Is that what you think it is, a time thing, like it’s too much work to find a trash can?
Maybe there’s not trash cans where they are? I’m gonna tell my daughter about you, she’ll love this. Hopefully she will be a good advocate. That’s what I hope.
I’m a little afraid of becoming a junior [in college]. I’m not afraid to grow up, but I don’t know what the future holds for me … I was just reading an article about how people use “climate change” versus “global warming”, how global warming is scarier.
The government’s controlling the weather. If you know how nature works, it usually has seasons, and it didn’t this year. There were no April showers, May had all the showers. And the birds left in March, they know how it’s supposed to be. It doesn’t add up to me. The way animals are behaving — and the trees and stuff, we’re not gonna have oxygen to breathe.
[Both of these people know me, but didn’t know each other before.]
Person 1: Getting hit by cars on my bike. I almost get hit every day. Cars and potholes. And you know, in the first decades of cars, people were against them. I was just listening to this podcast at 99% Invisible about anti-car activism in the ’20s. The roads had been slow up to that point, and kids would run into the street. And these pamphlets were like, “Do mothers have to sacrifice our children to the motorcar?”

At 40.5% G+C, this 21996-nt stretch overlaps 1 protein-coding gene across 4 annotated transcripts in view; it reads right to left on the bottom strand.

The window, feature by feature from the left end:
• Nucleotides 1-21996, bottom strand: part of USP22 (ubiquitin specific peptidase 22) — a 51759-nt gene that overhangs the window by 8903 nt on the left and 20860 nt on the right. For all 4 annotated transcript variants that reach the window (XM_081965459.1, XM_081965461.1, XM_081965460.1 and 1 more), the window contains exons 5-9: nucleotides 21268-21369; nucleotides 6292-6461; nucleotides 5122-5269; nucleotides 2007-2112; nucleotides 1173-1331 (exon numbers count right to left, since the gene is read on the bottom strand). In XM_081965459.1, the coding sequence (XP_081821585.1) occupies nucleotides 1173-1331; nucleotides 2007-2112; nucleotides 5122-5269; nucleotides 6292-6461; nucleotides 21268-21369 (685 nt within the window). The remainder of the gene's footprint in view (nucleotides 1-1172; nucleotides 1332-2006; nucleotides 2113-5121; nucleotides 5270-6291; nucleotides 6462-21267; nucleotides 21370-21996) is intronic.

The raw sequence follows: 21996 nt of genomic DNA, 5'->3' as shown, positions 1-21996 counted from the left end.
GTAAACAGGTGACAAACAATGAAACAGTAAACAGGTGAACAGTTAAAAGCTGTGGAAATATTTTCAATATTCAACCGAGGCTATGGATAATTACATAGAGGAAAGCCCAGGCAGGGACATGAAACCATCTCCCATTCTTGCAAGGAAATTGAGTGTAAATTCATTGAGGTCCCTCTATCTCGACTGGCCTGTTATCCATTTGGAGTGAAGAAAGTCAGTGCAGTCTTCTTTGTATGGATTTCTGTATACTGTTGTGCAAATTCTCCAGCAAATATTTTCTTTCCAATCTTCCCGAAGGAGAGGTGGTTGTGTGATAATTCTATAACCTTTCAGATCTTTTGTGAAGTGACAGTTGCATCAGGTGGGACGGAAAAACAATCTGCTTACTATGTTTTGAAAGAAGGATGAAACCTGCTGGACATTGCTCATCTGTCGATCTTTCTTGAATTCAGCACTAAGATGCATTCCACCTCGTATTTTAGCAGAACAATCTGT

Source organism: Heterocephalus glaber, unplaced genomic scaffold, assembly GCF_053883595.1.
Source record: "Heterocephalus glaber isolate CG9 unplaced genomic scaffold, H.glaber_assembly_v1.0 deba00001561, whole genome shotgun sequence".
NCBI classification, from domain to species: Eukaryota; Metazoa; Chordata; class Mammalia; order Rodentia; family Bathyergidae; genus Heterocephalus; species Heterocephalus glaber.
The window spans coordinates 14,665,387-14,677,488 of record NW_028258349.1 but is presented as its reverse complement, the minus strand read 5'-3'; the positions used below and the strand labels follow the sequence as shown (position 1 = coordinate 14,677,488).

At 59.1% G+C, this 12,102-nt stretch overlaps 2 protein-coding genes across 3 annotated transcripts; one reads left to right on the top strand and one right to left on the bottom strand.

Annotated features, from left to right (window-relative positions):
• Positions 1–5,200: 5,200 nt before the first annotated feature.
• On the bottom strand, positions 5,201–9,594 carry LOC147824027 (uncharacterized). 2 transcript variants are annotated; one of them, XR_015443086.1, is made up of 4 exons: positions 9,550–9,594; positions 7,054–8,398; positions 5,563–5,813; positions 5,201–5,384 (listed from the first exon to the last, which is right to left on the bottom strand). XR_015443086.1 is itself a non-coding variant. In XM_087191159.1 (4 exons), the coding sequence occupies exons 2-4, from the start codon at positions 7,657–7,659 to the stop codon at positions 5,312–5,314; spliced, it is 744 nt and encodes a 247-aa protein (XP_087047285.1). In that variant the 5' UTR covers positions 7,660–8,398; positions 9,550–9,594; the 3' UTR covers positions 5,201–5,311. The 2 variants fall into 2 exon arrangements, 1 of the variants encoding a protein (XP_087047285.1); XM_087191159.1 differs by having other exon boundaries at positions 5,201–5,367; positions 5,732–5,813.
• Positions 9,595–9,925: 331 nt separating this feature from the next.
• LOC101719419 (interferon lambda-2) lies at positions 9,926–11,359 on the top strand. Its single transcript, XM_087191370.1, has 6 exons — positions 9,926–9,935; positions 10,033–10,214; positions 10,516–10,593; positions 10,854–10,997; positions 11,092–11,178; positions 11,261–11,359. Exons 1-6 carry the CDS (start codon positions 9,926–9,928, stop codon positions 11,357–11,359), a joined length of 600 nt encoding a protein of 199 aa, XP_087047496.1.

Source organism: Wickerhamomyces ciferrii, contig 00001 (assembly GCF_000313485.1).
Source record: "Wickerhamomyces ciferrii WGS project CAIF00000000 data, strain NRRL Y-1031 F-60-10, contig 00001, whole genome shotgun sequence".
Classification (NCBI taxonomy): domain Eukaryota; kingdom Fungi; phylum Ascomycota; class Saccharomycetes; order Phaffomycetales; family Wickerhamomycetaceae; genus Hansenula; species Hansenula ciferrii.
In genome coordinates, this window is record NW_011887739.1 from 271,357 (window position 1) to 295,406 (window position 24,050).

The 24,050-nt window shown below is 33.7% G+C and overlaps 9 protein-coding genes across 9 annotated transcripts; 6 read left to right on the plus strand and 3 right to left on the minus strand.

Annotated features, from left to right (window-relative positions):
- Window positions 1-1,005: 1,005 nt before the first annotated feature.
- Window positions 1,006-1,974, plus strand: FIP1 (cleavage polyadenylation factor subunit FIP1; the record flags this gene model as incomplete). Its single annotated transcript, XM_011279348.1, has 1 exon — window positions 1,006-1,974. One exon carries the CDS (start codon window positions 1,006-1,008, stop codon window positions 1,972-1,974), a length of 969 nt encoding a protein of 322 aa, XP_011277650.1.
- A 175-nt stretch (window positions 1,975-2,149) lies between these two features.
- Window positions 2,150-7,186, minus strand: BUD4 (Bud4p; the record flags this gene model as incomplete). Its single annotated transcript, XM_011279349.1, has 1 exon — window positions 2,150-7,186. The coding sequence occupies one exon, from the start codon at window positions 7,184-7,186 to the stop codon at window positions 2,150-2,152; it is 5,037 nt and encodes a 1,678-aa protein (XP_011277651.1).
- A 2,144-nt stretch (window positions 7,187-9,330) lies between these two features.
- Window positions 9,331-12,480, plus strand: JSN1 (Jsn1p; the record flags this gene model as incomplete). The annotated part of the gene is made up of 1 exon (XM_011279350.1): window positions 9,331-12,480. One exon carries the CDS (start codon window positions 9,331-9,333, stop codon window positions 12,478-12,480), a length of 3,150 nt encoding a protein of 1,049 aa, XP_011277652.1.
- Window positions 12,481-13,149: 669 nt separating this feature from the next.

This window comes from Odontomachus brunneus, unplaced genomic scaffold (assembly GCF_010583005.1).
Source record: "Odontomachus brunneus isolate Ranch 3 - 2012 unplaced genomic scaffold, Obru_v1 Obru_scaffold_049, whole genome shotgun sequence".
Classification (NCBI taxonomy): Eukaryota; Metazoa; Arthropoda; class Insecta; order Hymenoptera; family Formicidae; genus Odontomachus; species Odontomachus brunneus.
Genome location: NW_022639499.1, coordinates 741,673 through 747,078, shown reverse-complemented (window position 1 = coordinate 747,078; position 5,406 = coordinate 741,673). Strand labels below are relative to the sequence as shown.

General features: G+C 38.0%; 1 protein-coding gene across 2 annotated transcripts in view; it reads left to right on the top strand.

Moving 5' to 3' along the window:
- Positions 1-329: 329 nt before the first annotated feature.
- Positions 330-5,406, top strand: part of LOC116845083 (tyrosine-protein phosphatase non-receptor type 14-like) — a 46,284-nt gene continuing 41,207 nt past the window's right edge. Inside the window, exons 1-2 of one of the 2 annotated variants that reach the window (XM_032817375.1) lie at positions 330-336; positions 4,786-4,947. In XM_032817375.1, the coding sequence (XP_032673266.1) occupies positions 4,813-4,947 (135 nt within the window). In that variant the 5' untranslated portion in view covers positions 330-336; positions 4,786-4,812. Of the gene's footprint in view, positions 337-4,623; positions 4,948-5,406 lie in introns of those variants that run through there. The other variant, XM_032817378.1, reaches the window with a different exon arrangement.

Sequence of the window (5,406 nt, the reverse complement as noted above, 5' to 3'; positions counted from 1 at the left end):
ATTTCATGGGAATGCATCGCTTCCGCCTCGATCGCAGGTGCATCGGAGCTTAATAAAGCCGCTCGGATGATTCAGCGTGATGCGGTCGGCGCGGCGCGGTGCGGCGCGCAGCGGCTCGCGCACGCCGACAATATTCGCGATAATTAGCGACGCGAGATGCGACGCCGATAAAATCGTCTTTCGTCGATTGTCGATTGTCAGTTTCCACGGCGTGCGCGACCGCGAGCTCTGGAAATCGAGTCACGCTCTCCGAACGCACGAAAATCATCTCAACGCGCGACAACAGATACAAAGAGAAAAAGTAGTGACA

Person 2: I was just reading about how after World War II, the government could have chosen to support public transit or cars, and they chose cars. And Firestone bought up all these railway tracks and tore them out.
Person 1: Right, GM and Firestone bought up railway tracks and streetcar tracks and shut them down. That’s why the G train in Brooklyn is the way it is — there used to be streetcars [that went other places people needed to go]. LA sprawl was enabled by streetcars.
Person 2: And now a lot of cities are trying to get it back.
Person 1: Right, and they’re going to have to spend millions of dollars.
[Person 1 in the conversation above is Person 2 in the conversation below. Sorry about that.]
Person 1: I heard a Republican minister was telling his congregation that global warming was the sign of the Second Coming of Christ.
Person 2: Like all things being made new —
Person 1: — Instead of all things being burned to a crisp. Impending glory instead of impending doom. I think the kids are the ones who really feel it. In schools, they’re exhorting kids to save the earth.
Person 2: Oh yeah, I remember — did you have that book in school, 50 Things Kids Can Do to Save the Earth? It was like, “Turn the water off when you brush your teeth,” and that’s good, but it’s not gonna save the earth.
Person 1: That’s too much. Don’t put that on them, saving the earth. Just teach them how to live right, to do the right thing because it’s right.
Hope comes later locked
into the body of someone
younger like an achievement
you push it forward
your job is making
their I mean mine
I have always said
I’m sending them out
it isn’t enough
a fragment of hope
lodged in each chest
wall like shrapnel to do
something about later
the children of later
the people of
the future locked in
a molecular chain
as long as the whirlwind
and bound to itself
the need we breathe
the need we give birth
I’m thinking about it
I’m still thinking about it
here comes the lock
locking you to the future
I mean I mind
I have always said
this is a job
for someone else